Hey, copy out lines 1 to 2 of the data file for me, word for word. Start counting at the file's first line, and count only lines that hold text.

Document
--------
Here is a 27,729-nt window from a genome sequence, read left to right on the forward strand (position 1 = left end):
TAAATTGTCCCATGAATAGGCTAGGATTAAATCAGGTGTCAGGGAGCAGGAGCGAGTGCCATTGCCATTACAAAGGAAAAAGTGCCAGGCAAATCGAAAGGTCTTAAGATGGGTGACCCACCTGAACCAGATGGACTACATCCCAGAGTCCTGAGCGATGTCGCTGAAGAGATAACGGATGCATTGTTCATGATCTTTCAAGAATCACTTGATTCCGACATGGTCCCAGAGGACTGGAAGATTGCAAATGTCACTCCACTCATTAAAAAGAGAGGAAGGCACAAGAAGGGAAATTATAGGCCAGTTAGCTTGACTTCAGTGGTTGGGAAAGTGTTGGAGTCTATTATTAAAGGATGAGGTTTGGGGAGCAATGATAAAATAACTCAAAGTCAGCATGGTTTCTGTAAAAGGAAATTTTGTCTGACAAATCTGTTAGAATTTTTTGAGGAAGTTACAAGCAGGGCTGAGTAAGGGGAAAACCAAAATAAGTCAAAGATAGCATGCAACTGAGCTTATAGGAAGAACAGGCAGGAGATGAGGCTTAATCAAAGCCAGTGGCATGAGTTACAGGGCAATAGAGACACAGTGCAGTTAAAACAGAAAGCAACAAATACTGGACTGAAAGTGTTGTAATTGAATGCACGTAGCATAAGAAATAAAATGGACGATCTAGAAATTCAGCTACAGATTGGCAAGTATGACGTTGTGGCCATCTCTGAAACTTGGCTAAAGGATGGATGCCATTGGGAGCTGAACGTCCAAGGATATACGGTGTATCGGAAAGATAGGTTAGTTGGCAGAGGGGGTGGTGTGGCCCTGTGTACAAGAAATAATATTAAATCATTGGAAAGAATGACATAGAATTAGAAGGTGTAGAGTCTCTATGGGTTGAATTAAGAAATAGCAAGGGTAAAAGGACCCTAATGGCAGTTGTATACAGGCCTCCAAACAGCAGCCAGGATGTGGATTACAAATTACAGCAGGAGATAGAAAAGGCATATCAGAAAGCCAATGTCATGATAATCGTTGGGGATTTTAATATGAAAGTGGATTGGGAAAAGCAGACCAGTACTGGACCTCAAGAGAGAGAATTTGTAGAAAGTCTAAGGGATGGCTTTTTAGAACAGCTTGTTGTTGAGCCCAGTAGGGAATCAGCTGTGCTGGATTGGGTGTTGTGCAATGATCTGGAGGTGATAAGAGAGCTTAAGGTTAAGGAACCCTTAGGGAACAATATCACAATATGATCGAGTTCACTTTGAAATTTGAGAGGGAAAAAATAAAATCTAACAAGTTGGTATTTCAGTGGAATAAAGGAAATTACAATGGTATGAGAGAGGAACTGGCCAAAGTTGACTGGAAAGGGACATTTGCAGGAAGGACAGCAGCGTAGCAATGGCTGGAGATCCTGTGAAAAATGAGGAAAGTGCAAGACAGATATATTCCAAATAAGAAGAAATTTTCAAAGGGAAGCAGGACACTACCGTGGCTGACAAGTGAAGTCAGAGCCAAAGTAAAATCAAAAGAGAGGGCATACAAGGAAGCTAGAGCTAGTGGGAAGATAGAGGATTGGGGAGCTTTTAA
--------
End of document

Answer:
Here is a 27,729-nt window from a genome sequence, read left to right on the forward strand (position 1 = left end):
TAAATTGTCCCATGAATAGGCTAGGATTAAATCAGGTGTCAGGGAGCAGGAGCGAGTGCCATTGCCATTACAAAGGAAAAAGTGCCAGGCAAATCGAAAGGTCTTAAGATGGGTGACCCACCTGAACCAGATGGACTACATCCCAGAGTCCTGAGCGATGTCGCTGAAGAGATAACGGATGCATTGTTCATGATCTTTCAAGAATCACTTGATTCCGACATGGTCCCAGAGGACTGGAAGATTGCAAATGTCACTCCACTCATTAAAAAGAGAGGAAGGCACAAGAAGGGAAATTATAGGCCAGTTAGCTTGACTTCAGTGGTTGGGAAAGTGTTGGAGTCTATTATTAAAGGATGAGGTTTGGGGAGCAATGATAAAATAACTCAAAGTCAGCATGGTTTCTGTAAAAGGAAATTTTGTCTGACAAATCTGTTAGAATTTTTTGAGGAAGTTACAAGCAGGGCTGAGTAAGGGGAAAACCAAAATAAGTCAAAGATAGCATGCAACTGAGCTTATAGGAAGAACAGGCAGGAGATGAGGCTTAATCAAAGCCAGTGGCATGAGTTACAGGGCAATAGAGACACAGTGCAGTTAAAACAGAAAGCAACAAATACTGGACTGAAAGTGTTGTAATTGAATGCACGTAGCATAAGAAATAAAATGGACGATCTAGAAATTCAGCTACAGATTGGCAAGTATGACGTTGTGGCCATCTCTGAAACTTGGCTAAAGGATGGATGCCATTGGGAGCTGAACGTCCAAGGATATACGGTGTATCGGAAAGATAGGTTAGTTGGCAGAGGGGGTGGTGTGGCCCTGTGTACAAGAAATAATATTAAATCATTGGAAAGAATGACATAGAATTAGAAGGTGTAGAGTCTCTATGGGTTGAATTAAGAAATAGCAAGGGTAAAAGGACCCTAATGGCAGTTGTATACAGGCCTCCAAACAGCAGCCAGGATGTGGATTACAAATTACAGCAGGAGATAGAAAAGGCATATCAGAAAGCCAATGTCATGATAATCGTTGGGGATTTTAATATGAAAGTGGATTGGGAAAAGCAGACCAGTACTGGACCTCAAGAGAGAGAATTTGTAGAAAGTCTAAGGGATGGCTTTTTAGAACAGCTTGTTGTTGAGCCCAGTAGGGAATCAGCTGTGCTGGATTGGGTGTTGTGCAATGATCTGGAGGTGATAAGAGAGCTTAAGGTTAAGGAACCCTTAGGGAACAATATCACAATATGATCGAGTTCACTTTGAAATTTGAGAGGGAAAAAATAAAATCTAACAAGTTGGTATTTCAGTGGAATAAAGGAAATTACAATGGTATGAGAGAGGAACTGGCCAAAGTTGACTGGAAAGGGACATTTGCAGGAAGGACAGCAGCGTAGCAATGGCTGGAGATCCTGTGAAAAATGAGGAAAGTGCAAGACAGATATATTCCAAATAAGAAGAAATTTTCAAAGGGAAGCAGGACACTACCGTGGCTGACAAGTGAAGTCAGAGCCAAAGTAAAATCAAAAGAGAGGGCATACAAGGAAGCTAGAGCTAGTGGGAAGATAGAGGATTGGGGAGCTTTTAA